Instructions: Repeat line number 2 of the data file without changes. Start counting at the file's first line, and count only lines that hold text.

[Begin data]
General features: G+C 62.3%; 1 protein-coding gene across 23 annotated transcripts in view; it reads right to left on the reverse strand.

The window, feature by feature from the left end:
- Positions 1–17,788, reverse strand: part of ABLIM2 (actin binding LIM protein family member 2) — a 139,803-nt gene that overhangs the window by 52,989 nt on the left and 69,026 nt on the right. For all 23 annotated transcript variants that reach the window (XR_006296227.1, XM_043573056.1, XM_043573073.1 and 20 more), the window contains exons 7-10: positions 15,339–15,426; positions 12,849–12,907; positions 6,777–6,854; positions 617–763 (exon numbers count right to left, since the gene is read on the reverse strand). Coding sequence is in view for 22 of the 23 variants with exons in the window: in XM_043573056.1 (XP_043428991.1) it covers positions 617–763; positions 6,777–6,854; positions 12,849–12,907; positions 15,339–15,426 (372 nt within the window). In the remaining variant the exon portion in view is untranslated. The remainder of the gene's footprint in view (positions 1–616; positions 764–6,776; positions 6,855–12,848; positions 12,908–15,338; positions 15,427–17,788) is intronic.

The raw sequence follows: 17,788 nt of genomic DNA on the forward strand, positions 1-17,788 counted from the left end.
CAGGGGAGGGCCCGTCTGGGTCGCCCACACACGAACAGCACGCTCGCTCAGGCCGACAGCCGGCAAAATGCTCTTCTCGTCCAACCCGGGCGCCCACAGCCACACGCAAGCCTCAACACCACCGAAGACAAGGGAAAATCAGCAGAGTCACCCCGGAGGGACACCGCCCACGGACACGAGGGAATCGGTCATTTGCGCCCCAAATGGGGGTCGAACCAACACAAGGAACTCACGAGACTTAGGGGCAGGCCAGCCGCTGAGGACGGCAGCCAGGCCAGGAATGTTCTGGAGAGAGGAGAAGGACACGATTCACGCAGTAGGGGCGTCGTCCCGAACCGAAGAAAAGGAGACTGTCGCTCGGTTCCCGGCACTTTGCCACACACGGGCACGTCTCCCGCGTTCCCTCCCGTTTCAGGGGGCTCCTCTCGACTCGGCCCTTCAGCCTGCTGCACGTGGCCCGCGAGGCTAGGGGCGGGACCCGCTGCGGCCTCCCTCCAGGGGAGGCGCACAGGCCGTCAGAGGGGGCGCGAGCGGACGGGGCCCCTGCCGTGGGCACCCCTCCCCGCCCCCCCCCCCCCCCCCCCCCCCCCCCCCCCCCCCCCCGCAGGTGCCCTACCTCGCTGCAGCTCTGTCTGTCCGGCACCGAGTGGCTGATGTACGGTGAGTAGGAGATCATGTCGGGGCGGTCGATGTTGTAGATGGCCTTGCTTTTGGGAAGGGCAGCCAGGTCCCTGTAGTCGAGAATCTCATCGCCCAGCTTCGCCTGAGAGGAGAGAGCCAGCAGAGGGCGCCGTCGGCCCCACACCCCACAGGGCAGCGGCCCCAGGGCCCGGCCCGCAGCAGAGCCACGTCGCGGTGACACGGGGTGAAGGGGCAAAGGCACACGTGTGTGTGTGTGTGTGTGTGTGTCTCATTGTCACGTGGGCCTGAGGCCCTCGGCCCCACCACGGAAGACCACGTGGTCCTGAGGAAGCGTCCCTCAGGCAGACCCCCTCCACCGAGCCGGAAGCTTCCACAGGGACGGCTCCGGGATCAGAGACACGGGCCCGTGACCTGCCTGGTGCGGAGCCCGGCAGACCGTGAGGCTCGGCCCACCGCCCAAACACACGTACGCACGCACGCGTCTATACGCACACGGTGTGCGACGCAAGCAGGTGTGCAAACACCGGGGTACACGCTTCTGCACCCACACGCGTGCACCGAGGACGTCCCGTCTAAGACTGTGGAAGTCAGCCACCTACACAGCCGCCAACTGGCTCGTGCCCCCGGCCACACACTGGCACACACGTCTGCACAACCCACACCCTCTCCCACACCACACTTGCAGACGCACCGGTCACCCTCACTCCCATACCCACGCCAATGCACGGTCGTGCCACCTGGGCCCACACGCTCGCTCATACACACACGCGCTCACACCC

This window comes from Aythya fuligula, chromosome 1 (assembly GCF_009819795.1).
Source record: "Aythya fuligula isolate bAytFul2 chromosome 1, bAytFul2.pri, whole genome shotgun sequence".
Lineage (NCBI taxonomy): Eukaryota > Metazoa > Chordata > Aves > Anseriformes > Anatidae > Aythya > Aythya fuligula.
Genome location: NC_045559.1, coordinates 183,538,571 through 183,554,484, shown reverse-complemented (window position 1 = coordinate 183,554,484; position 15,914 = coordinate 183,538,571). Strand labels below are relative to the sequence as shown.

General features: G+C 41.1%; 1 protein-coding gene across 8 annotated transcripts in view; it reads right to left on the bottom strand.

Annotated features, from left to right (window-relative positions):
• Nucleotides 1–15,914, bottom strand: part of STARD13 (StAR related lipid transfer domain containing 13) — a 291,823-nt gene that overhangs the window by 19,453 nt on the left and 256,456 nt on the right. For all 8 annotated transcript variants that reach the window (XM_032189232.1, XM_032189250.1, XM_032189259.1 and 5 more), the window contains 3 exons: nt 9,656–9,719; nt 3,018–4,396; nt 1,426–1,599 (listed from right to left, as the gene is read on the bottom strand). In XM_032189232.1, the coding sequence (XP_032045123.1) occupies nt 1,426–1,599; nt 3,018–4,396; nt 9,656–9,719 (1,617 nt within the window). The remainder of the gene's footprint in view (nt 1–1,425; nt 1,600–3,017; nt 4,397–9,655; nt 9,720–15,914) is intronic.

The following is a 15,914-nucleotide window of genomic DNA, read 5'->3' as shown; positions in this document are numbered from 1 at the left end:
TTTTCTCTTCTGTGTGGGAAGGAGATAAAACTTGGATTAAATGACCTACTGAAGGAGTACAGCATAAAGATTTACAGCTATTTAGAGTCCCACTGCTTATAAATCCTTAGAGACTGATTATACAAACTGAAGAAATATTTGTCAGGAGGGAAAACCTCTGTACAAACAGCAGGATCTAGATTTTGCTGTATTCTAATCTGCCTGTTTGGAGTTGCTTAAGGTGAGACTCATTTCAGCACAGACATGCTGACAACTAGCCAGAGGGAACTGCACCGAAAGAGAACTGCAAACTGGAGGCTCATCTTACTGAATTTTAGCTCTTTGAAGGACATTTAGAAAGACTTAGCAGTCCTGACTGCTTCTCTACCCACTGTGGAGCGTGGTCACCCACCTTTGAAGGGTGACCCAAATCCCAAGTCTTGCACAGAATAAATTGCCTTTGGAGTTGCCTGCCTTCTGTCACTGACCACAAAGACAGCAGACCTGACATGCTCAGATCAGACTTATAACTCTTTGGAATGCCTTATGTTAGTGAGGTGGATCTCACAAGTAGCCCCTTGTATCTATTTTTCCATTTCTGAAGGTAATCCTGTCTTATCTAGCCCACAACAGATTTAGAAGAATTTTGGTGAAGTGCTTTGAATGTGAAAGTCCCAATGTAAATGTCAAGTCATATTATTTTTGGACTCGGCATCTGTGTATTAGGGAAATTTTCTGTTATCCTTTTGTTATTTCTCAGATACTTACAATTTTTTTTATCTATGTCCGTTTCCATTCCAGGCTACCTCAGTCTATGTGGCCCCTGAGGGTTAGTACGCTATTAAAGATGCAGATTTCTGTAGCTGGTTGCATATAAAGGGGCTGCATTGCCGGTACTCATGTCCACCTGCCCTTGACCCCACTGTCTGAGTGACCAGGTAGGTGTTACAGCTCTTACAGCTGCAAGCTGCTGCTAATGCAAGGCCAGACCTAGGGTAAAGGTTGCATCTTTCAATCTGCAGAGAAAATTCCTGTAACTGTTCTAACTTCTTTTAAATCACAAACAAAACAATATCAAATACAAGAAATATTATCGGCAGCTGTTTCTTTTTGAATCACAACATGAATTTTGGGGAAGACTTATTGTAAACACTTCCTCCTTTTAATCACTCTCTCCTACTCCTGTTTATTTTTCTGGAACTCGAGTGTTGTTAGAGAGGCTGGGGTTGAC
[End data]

The window, feature by feature from the left end: